Any changes to the budget once the scholarship is awarded must be approved in writing by the scholarship committee.
About Catherine Helen Spence
Catherine Helen Spence was born at Melrose in Scotland in 1825. She established a reputation as a social and political reformer and a writer. Not long after she died in 1910 the South Australian government established a fund for a scholarship in her honour.
For further information about Catherine Helen Spence:
About the scholarship committee
2019 Prudence Flowers
BA Hons, PhD (University of Melbourne)
Prudence is a Senior Lecturer in History in the College of Humanities, Arts, and Social Sciences at Flinders University. She specialises in the United States and histories of social movement activism, modern conservatism, medicine, and public health. She has published academic articles and a book on abortion politics and activism in the US, and regularly provides media commentary on these issues.
Through Prudence’s academic research, she became interested in later abortions, a particularly politicised and stigmatised type of abortion care. She successfully applied for this scholarship to research regulation of, provision of, and access to termination of pregnancy after 20 weeks.
Through interviews with health care workers and advocates in SA, England, Canada, and the US, Prudence has developed recommendations on how to meet the needs of later termination patients and the providers who offer this care.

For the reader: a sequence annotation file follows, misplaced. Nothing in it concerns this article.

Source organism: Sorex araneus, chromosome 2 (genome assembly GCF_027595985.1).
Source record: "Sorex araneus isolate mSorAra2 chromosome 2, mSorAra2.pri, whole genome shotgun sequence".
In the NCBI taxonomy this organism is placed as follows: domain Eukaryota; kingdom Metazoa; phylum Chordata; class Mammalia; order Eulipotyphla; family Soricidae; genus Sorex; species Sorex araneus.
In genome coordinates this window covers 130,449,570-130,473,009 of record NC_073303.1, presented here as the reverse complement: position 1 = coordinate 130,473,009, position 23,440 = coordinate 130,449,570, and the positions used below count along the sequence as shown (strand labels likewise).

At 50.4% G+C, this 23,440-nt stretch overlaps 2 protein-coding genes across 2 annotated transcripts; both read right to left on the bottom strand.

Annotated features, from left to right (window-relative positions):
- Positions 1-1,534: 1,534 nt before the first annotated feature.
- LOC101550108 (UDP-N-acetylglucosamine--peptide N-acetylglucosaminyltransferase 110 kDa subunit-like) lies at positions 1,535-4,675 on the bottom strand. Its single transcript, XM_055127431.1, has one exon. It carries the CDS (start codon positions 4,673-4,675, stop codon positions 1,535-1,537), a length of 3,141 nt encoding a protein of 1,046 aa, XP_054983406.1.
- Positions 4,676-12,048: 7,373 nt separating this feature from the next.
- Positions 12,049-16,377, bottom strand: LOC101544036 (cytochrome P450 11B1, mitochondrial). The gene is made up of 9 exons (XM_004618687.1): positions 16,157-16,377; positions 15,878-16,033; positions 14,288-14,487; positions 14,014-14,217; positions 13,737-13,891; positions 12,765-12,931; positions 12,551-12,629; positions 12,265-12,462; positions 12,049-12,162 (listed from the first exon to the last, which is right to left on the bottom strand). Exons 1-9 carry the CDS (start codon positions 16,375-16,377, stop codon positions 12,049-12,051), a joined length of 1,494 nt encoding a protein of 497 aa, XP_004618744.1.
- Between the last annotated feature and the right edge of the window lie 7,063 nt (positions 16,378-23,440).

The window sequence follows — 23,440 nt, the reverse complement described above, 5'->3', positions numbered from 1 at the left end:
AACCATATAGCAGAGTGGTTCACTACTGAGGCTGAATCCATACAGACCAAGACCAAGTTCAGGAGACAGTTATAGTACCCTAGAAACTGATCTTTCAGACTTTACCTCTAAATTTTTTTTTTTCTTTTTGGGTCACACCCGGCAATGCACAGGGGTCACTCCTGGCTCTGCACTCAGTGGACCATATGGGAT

Prudence is now working on incorporating the work she did with the scholarship into academic and policy research and has embedded elements of it into her teaching.
Report: Late termination of pregnancy
2013 Joanne Kaeding
BA Hons, Grad Dip Lib in Mgt, Dip Ed
Jo began her career as a teacher-librarian within the Catholic and Independent Schools sector. After ten years she moved to a children’s librarian position in the public libraries sector, where she continues to work. In this role, Jo developed and implemented a library program for children with special needs and their families.
As she has a particular interest in the subject, Jo successfully applied for this scholarship to research how to increase access for children with special needs and their families to public libraries. She plans to make recommendations on how public libraries can improve access and increase awareness of the issues this group faces when accessing public libraries.
Jo recently commenced a PhD focusing on this topic.
2009 Sarah Paddick
B. Arch. St, B. Arch. (Hons), AIA
Sarah Paddick began her working career in the Public Building Department, SACON where she gained a varied range of experience, one of the areas being architecture in secure facilities (prisons).
In 1994 she formed Totalspace Design with two colleagues, continuing her involvement in prison architecture as well as educational, residential, and commercial design.
Her knowledge of the experiences of women prisoners with children motivated Sarah to apply for the Catherine Helen Spence Memorial Scholarship. She aimed to establish a number of key design principles relating to the architecture and design of women's prison facilities, with particular emphasis on accommodation and support facilities provided for mothers and babies, and the facilities for children visiting mothers in prison.